Couple holds concerts in their house

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MURPHYSBORO, Ill. (AP) - Over the years, various stereo companies have promised that, with their equipment, you can bring a concert straight into your living room.

For any audiophile, that is a worthy task, however, have you ever thought about literally bringing a concert into your living room by hosting a house concert?

The folk music movement of the late 1950s and early 1960s brought into vogue the ideas of hosting shows in the home. It was a natural outgrowth of a grass-roots movement that emphasized a community spirit and music for "the people." Get a few acoustic instruments and some chairs and you have a full-blown hootenanny.

In recent years, there has been a more formal resurgence in the house concert idea as the music industry continues to change. As the major label system has broken down, the Internet has become a way for performers to keep in close contact with their fans. A house concert allows artists to perform in an area where they may have trouble drawing a crowd in a club or coffeehouse.

Before smoking bans began to take effect in many states, it was also a way for concertgoers to experience a live show in a clean, quiet environment.

Randy and Gaye Auxier began hosting concerts in their home in Murphysboro in 2002. In the last six years, they've had around 40 shows in the spacious living room in their large red brick house on north 9th Street, affectionately referred to as "Redbud Hill."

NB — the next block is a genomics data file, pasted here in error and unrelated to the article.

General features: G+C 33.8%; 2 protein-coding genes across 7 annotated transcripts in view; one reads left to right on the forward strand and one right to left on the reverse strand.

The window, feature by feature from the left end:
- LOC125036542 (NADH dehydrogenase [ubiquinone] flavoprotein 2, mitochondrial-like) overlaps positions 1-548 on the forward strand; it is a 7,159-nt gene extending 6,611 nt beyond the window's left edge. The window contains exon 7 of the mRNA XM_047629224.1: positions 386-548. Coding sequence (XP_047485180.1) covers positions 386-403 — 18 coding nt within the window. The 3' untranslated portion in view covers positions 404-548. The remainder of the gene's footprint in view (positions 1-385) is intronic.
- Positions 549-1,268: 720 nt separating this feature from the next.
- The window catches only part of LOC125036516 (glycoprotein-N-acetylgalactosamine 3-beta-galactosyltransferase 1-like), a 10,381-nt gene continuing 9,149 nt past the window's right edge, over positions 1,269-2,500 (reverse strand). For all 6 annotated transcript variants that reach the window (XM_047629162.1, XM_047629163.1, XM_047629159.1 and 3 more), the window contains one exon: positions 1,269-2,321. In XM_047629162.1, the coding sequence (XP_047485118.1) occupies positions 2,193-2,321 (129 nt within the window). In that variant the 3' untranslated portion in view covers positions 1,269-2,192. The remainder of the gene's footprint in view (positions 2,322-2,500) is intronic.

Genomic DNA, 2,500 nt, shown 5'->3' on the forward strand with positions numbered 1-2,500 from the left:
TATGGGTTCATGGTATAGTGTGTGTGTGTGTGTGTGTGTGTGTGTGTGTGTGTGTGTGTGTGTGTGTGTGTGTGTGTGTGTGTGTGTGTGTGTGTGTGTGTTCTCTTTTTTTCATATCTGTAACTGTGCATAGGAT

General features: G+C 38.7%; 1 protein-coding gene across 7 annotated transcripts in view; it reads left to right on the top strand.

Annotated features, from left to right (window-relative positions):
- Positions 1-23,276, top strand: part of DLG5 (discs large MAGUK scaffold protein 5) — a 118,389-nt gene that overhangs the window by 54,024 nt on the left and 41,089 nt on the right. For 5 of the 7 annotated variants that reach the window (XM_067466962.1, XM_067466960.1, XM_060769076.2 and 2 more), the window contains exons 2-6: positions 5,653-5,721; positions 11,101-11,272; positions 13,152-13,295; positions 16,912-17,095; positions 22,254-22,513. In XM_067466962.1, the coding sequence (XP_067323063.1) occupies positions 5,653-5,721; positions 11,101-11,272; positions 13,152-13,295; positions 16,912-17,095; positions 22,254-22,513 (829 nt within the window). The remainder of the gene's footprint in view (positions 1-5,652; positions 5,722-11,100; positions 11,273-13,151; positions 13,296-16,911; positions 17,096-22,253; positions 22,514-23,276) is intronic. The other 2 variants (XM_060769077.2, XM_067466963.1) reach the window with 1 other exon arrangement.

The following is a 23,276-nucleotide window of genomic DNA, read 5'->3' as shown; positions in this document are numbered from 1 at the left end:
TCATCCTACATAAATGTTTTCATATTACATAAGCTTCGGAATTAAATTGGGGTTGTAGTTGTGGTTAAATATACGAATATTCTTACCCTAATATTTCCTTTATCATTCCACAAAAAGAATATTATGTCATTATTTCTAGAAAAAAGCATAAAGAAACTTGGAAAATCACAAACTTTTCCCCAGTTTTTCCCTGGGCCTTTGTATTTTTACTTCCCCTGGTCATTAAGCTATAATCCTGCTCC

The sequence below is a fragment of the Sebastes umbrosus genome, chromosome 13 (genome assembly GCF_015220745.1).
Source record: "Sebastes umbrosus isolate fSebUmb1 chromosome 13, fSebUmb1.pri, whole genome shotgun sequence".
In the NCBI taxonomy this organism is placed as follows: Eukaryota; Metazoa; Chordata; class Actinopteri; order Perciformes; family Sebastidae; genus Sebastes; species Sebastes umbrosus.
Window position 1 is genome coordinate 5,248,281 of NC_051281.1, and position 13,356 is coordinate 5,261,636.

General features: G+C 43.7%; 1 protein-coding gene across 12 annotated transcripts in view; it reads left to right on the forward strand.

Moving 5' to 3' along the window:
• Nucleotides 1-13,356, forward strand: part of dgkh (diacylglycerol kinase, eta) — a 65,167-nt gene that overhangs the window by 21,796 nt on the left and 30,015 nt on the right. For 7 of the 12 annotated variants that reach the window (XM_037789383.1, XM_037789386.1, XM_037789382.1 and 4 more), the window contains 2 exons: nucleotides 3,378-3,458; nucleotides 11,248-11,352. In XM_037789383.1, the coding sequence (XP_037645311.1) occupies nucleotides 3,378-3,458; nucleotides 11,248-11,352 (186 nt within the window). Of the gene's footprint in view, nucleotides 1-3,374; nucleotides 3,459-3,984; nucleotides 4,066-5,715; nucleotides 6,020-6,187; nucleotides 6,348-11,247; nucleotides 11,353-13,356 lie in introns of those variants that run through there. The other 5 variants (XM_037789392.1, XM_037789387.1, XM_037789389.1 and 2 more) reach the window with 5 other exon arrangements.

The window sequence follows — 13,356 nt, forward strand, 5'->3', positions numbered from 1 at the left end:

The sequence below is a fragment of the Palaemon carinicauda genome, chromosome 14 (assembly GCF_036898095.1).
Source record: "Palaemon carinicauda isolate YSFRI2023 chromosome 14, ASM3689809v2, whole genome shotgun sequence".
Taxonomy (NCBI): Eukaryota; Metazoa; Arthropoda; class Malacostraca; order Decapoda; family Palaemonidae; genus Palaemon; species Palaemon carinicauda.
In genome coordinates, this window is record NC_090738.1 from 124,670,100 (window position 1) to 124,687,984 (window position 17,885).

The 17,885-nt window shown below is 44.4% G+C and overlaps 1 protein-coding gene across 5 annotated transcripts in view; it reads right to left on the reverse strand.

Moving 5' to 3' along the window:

The Auxiers are longtime supporters of folk music artists and local music. Both of them have radio shows on Carbondale's community radio station, WDBX. Randy hosts the "Folk Fiasco" show Wednesday mornings and Gaye hosts "T.G.I. Folk" on Friday afternoons.

Randy also has a band of his own, the Bone Dry River Band and has released several solo CD's.

The Auxiers began hosting concerts when a friend of theirs, Virginia singer-songwriter Danny Dolinger, made the suggestion when making plans to come for a visit. Since that show they have hosted a number of nationally touring artists, such as Grayson Capps, Karen Mal, Danny O'Keefe, and Andrew Calhoun.

"We don't actively seek people," Gaye said, "but they hear about us and say 'hey we're passing through on an odd day, can we stay with you and do a show."'

Preparation for a show usually begins early in the day with cleaning and moving every chair in the house into their living room and dinning room area.

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The Auxiers have a sort of "floor plan" in their head for the most effective way to set up for their show. With Randy also having a band of his own, he has sound equipment available to set up, though it's not always needed.

As they have developed relationships with various musicians over the years, when a performer has a few days between shows and they are passing through the area, they may stay at Redbud Hill for a couple of nights.

"This is the hotel for wayward musicians, much more so than it is a house concert venue," Randy said.

Consequently, the house concert is beneficial for all involved, whether the artist is playing or not.

"A lot of times a midweek show where they might sell a couple of CD's is better than having to pay for a hotel," Gaye said.

The Auxiers make no money, but have a great experience with friends and other people from the community. In addition to CD sales, the artist receives a place to stay and money from whatever comes in at the door. "It simultaneously increases the quality of the interaction with a crowd, you build a network faster and it cuts expenses all at the same time," Randy said.

Copyright 2008 The Associated Press. The information contained in the AP news report may not be published, broadcast, rewritten or otherwise distributed without the prior written authority of The Associated Press. Active hyperlinks have been inserted by AOL.

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